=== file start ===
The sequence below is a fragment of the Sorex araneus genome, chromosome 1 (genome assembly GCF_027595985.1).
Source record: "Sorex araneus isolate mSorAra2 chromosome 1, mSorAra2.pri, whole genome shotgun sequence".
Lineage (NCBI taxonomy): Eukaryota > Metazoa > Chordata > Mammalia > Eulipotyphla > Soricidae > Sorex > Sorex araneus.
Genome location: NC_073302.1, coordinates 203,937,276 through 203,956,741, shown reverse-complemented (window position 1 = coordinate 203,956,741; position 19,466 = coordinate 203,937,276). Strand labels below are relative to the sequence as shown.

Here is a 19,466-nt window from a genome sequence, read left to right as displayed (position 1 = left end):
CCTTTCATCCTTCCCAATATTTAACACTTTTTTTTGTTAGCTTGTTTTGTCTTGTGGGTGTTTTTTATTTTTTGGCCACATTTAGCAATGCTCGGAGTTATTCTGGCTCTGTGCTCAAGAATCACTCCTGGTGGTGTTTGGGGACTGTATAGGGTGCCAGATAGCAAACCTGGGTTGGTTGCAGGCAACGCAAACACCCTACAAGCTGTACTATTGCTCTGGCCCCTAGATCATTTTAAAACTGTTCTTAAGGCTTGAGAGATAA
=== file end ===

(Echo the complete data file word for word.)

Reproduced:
The sequence below is a fragment of the Sorex araneus genome, chromosome 1 (genome assembly GCF_027595985.1).
Source record: "Sorex araneus isolate mSorAra2 chromosome 1, mSorAra2.pri, whole genome shotgun sequence".
Lineage (NCBI taxonomy): Eukaryota > Metazoa > Chordata > Mammalia > Eulipotyphla > Soricidae > Sorex > Sorex araneus.
Genome location: NC_073302.1, coordinates 203,937,276 through 203,956,741, shown reverse-complemented (window position 1 = coordinate 203,956,741; position 19,466 = coordinate 203,937,276). Strand labels below are relative to the sequence as shown.

Here is a 19,466-nt window from a genome sequence, read left to right as displayed (position 1 = left end):
CCTTTCATCCTTCCCAATATTTAACACTTTTTTTTGTTAGCTTGTTTTGTCTTGTGGGTGTTTTTTATTTTTTGGCCACATTTAGCAATGCTCGGAGTTATTCTGGCTCTGTGCTCAAGAATCACTCCTGGTGGTGTTTGGGGACTGTATAGGGTGCCAGATAGCAAACCTGGGTTGGTTGCAGGCAACGCAAACACCCTACAAGCTGTACTATTGCTCTGGCCCCTAGATCATTTTAAAACTGTTCTTAAGGCTTGAGAGATAA